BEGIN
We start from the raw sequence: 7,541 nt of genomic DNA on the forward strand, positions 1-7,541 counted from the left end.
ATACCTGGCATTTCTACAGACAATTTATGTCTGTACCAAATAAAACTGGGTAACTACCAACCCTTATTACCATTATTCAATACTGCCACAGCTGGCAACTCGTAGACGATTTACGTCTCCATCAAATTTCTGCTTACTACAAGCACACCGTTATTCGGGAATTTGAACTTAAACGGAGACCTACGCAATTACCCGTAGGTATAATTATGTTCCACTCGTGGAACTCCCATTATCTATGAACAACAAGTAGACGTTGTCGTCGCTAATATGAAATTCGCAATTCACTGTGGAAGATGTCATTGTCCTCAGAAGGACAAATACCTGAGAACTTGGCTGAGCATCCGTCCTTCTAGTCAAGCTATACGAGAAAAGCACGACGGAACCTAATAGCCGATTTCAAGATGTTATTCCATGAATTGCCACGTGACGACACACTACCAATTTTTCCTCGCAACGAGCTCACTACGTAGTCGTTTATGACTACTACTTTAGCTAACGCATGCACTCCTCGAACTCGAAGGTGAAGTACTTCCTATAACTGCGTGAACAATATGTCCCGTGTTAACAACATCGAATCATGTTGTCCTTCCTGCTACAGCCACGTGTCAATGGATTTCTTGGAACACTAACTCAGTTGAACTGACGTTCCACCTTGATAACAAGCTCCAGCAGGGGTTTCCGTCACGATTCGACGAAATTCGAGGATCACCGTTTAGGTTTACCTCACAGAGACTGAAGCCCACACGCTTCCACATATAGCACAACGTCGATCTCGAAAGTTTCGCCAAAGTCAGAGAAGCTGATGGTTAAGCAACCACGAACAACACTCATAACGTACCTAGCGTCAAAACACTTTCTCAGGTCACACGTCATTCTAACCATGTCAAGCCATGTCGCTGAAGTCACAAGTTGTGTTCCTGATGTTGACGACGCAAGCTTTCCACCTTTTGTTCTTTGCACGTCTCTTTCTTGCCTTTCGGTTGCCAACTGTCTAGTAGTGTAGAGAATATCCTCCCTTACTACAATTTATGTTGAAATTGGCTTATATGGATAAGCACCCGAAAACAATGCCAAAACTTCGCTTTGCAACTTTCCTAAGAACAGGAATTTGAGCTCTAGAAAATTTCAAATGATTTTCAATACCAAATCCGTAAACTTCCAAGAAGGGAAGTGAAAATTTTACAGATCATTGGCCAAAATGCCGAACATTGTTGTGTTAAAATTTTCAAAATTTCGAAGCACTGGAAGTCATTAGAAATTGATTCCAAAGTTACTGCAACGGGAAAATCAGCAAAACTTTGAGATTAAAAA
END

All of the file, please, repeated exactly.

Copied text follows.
We start from the raw sequence: 7,541 nt of genomic DNA on the forward strand, positions 1-7,541 counted from the left end.
ATACCTGGCATTTCTACAGACAATTTATGTCTGTACCAAATAAAACTGGGTAACTACCAACCCTTATTACCATTATTCAATACTGCCACAGCTGGCAACTCGTAGACGATTTACGTCTCCATCAAATTTCTGCTTACTACAAGCACACCGTTATTCGGGAATTTGAACTTAAACGGAGACCTACGCAATTACCCGTAGGTATAATTATGTTCCACTCGTGGAACTCCCATTATCTATGAACAACAAGTAGACGTTGTCGTCGCTAATATGAAATTCGCAATTCACTGTGGAAGATGTCATTGTCCTCAGAAGGACAAATACCTGAGAACTTGGCTGAGCATCCGTCCTTCTAGTCAAGCTATACGAGAAAAGCACGACGGAACCTAATAGCCGATTTCAAGATGTTATTCCATGAATTGCCACGTGACGACACACTACCAATTTTTCCTCGCAACGAGCTCACTACGTAGTCGTTTATGACTACTACTTTAGCTAACGCATGCACTCCTCGAACTCGAAGGTGAAGTACTTCCTATAACTGCGTGAACAATATGTCCCGTGTTAACAACATCGAATCATGTTGTCCTTCCTGCTACAGCCACGTGTCAATGGATTTCTTGGAACACTAACTCAGTTGAACTGACGTTCCACCTTGATAACAAGCTCCAGCAGGGGTTTCCGTCACGATTCGACGAAATTCGAGGATCACCGTTTAGGTTTACCTCACAGAGACTGAAGCCCACACGCTTCCACATATAGCACAACGTCGATCTCGAAAGTTTCGCCAAAGTCAGAGAAGCTGATGGTTAAGCAACCACGAACAACACTCATAACGTACCTAGCGTCAAAACACTTTCTCAGGTCACACGTCATTCTAACCATGTCAAGCCATGTCGCTGAAGTCACAAGTTGTGTTCCTGATGTTGACGACGCAAGCTTTCCACCTTTTGTTCTTTGCACGTCTCTTTCTTGCCTTTCGGTTGCCAACTGTCTAGTAGTGTAGAGAATATCCTCCCTTACTACAATTTATGTTGAAATTGGCTTATATGGATAAGCACCCGAAAACAATGCCAAAACTTCGCTTTGCAACTTTCCTAAGAACAGGAATTTGAGCTCTAGAAAATTTCAAATGATTTTCAATACCAAATCCGTAAACTTCCAAGAAGGGAAGTGAAAATTTTACAGATCATTGGCCAAAATGCCGAACATTGTTGTGTTAAAATTTTCAAAATTTCGAAGCACTGGAAGTCATTAGAAATTGATTCCAAAGTTACTGCAACGGGAAAATCAGCAAAACTTTGAGATTAAAAA